Study Guide

Ordinary People Dissatisfaction

By Judith Guest

Dissatisfaction

To have a reason to get up in the morning, it is necessary to possess a guiding principle. A believe of some kind. A bumper sticker, if you will. (1.1)

People going through depression need motivation in the morning because bed and sleep are cozy and safe. But this first line makes us wonder if this is a novel or a self-help book. It's a novel, but Conrad Jarrett is in need of some help, which he'll have to get himself.

"I don't think it'll mess up my life if I stop swimming." (10.24)

One symptom of depression is no longer enjoying activities you used to enjoy. It's difficult to say if this is why Conrad quits swimming. But he needs to continue to swim, metaphorically, in order to keep his head about the figurative water and not drown in depression.

"Okay. Fine." He returns the ritual answer. It is not a lie, really; just the safest thing to say for now. (10.40)

Conrad's go-to strategy for anything is to avoid it. By not confronting anything, he avoids being disappointed or letting anyone else down. It seems logical, but it means he misses out on doing a lot of things and having a lot of important interactions with friends and family members.

[Calvin] had left off being a perfectionist then, when he discovered that […] not anything cleared you through the terrifying office of chance; that it is chance and not perfection that rules the world. (11.31)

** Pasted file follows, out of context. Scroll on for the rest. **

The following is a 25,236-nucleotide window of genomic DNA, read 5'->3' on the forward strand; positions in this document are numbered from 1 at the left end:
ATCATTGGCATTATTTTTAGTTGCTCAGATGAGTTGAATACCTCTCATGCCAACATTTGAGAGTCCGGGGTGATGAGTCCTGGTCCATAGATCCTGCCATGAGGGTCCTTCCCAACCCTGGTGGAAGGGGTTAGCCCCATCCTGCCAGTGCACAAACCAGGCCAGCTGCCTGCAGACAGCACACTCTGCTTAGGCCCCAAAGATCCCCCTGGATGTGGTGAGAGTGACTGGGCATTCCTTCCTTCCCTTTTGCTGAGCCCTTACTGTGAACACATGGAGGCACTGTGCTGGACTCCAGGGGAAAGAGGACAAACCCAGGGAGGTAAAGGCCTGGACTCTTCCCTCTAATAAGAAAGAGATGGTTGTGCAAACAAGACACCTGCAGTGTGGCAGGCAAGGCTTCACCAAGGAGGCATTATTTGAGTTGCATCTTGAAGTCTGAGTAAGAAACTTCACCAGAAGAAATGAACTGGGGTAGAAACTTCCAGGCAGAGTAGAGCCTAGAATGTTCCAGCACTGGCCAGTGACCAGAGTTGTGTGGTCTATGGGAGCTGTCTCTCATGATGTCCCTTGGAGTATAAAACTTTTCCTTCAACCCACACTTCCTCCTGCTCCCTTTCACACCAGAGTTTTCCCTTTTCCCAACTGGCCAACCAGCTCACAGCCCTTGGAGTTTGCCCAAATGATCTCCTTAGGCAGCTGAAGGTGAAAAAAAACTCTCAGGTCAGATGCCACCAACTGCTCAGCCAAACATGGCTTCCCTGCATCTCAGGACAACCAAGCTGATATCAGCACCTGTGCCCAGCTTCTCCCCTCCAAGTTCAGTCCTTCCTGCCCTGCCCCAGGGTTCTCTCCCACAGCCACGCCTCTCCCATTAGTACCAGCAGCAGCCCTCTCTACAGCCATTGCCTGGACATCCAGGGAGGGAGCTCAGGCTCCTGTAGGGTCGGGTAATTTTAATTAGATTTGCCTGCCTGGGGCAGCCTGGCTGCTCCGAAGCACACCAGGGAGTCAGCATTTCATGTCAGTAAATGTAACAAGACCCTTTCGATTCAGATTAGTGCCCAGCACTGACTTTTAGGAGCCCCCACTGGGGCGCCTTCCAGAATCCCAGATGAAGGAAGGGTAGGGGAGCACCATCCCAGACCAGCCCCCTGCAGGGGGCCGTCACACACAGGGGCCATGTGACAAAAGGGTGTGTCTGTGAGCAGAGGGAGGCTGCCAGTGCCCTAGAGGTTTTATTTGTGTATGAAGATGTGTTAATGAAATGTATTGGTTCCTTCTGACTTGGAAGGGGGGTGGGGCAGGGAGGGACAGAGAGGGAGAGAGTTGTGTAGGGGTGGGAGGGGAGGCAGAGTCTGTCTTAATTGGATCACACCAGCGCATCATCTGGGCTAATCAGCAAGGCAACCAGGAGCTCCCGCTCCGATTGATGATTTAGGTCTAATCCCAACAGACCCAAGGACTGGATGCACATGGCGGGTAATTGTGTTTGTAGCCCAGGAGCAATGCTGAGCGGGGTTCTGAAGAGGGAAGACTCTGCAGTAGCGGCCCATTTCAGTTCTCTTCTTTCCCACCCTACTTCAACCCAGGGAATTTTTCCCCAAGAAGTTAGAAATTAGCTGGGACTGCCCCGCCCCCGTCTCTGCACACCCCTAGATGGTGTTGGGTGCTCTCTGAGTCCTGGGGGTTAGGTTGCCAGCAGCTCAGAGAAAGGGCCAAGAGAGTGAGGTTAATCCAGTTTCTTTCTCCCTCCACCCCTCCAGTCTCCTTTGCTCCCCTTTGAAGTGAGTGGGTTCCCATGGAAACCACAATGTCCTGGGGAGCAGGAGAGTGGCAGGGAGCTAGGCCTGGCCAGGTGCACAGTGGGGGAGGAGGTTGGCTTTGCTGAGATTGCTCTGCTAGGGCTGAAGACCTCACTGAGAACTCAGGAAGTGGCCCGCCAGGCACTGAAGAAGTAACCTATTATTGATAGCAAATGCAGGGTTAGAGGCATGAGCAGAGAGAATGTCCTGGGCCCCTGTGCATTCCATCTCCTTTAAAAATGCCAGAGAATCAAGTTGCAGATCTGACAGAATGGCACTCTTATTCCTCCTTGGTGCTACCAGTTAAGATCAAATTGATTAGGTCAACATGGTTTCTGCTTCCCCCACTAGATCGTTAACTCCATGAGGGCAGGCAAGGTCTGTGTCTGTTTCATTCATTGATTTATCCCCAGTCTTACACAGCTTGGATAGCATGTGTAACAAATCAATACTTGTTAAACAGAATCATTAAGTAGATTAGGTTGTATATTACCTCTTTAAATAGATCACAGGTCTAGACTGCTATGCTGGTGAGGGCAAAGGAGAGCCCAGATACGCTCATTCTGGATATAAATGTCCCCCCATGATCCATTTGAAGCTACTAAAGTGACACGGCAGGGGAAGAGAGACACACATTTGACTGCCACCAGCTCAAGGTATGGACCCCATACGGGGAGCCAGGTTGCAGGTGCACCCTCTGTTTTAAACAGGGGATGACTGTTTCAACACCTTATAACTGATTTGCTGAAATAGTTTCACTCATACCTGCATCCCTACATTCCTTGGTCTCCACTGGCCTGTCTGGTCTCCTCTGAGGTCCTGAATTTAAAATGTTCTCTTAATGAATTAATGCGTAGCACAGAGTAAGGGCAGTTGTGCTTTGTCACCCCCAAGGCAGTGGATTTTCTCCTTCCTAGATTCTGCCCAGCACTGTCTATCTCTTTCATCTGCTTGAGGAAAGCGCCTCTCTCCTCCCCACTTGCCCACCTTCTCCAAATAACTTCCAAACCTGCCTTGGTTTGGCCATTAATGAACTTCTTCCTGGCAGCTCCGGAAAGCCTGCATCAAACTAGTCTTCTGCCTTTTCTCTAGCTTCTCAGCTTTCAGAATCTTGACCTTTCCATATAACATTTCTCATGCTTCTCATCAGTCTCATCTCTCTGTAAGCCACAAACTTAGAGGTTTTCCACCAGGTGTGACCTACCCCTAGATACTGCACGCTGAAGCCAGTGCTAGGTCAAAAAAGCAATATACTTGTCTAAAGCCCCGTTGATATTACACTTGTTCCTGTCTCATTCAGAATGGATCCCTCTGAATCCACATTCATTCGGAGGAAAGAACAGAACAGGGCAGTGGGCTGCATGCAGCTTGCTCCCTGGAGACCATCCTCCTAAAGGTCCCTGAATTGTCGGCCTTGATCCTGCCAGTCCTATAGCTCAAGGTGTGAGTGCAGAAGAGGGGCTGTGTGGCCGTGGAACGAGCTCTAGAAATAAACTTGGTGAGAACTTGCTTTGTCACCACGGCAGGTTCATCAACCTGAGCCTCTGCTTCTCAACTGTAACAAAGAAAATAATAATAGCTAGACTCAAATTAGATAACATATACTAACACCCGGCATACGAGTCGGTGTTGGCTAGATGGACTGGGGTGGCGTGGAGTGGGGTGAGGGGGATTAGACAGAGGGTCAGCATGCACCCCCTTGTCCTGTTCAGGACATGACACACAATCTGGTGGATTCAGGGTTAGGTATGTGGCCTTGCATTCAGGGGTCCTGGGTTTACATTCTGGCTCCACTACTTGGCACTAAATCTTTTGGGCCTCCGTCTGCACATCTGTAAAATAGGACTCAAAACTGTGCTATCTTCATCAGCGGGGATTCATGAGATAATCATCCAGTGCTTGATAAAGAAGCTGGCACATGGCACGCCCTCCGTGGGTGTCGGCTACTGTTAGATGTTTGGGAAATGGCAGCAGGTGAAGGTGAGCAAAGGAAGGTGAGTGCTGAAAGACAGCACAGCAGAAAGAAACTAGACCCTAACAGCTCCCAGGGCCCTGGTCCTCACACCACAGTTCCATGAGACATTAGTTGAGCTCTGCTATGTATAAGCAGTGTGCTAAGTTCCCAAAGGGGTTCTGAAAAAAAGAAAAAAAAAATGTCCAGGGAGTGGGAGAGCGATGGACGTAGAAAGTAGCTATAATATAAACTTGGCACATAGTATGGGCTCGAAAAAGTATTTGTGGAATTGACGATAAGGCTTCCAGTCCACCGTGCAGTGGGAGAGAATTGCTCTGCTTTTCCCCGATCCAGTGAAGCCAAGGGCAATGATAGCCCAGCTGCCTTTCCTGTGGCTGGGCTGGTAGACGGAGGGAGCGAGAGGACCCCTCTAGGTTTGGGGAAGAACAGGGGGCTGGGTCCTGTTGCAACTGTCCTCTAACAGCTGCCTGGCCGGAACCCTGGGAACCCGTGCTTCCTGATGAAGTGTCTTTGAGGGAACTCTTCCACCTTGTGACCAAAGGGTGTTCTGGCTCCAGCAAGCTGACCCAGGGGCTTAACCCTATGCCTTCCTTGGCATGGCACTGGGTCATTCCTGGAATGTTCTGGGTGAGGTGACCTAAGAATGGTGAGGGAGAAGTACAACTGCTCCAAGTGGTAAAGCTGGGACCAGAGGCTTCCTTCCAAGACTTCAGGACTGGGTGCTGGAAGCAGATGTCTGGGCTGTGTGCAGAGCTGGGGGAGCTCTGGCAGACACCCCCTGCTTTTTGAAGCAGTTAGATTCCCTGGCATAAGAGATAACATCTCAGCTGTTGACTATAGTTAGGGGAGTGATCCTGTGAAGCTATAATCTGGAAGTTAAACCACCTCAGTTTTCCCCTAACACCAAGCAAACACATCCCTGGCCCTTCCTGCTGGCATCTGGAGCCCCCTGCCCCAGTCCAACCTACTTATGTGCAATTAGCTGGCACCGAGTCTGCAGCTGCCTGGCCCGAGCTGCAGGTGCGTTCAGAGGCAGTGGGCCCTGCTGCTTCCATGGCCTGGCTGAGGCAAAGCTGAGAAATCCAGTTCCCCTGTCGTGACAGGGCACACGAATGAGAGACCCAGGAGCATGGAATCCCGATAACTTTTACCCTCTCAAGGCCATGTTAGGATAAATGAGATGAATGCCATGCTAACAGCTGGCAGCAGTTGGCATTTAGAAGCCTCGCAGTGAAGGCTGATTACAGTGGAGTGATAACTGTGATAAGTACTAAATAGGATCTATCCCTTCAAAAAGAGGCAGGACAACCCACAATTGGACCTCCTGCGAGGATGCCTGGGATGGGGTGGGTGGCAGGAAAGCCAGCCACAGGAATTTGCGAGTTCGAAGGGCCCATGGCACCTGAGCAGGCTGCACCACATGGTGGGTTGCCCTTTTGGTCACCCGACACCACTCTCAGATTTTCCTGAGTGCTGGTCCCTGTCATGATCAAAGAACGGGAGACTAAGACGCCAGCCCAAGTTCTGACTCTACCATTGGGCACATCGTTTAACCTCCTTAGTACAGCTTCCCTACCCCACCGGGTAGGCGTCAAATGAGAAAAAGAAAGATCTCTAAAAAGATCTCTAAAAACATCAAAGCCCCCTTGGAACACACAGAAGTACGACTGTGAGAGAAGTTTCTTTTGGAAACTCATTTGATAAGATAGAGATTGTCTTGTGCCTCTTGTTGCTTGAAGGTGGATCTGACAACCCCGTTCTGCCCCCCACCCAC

Being a perfectionist is the perfect (har har) way to set yourself up for disappointment, since life is always just waiting to screw up your perfect world. Calvin has realized that, but Beth hasn't yet. Or she doesn't want to. This fact sometimes makes perfectionists just try harder. What is Beth's definition of perfection, anyway?

"If you ever do a survey, you'll find that people prefer illusion to reality, ten to one." (11.68)

We missed this episode of Family Feud. But Beth, who says this line, is in the "ten" camp, preferring her perfect illusion to imperfect reality.

"She hates me. There's nothing I can do about it." (13.117)

Just as trees and plants have many roots, so do problems. There isn't ever just one. But a major root of Conrad's dissatisfaction with life is the fact that he feels like he is always letting his mother down.

All his fault. All connections with him result in failure. Loss. Evil. (14.1)

This line shows us Conrad's rapid re-descent into depression. Instead of thinking that his strained relationship with his mother is neither person's fault (or both of their faults), he blames himself for everything. Not just his relationship with his mother, but any bad relationship he might have with anyone on the entire planet. Whoa, kiddo, put on the brakes.

"Depression is not sobbing and crying and giving vent, it is plain and simple reduction of feeling." (27.45)

This is most important quote on this topic in the book. Do you agree with Dr. Berger's assessment? He is accurate regarding Conrad specifically, but is his definition of depression in line with what you have witnessed or experienced?

"No sense taking the questions seriously, if there aren't any answers." (30.86)

It's difficult to say if this quote means Conrad is getting better, or if he's still depressed. You could say that he is too disinterested in life to care. Or you could say that he has come to terms with the fact that life doesn't need to have solid answers, so he will no longer be disappointed when he fails to find them.

"Well, don't admire people too much. […] They disappoint you sometimes." (31.76)

Calvin says this to Conrad, because he thinks he has disappointed his son. It isn't true; however, both men have experienced disappointed of their own. Calvin was abandoned by his mentor, Arnold Fagin, and Conrad was abandoned when his older brother, whom he idolized, died.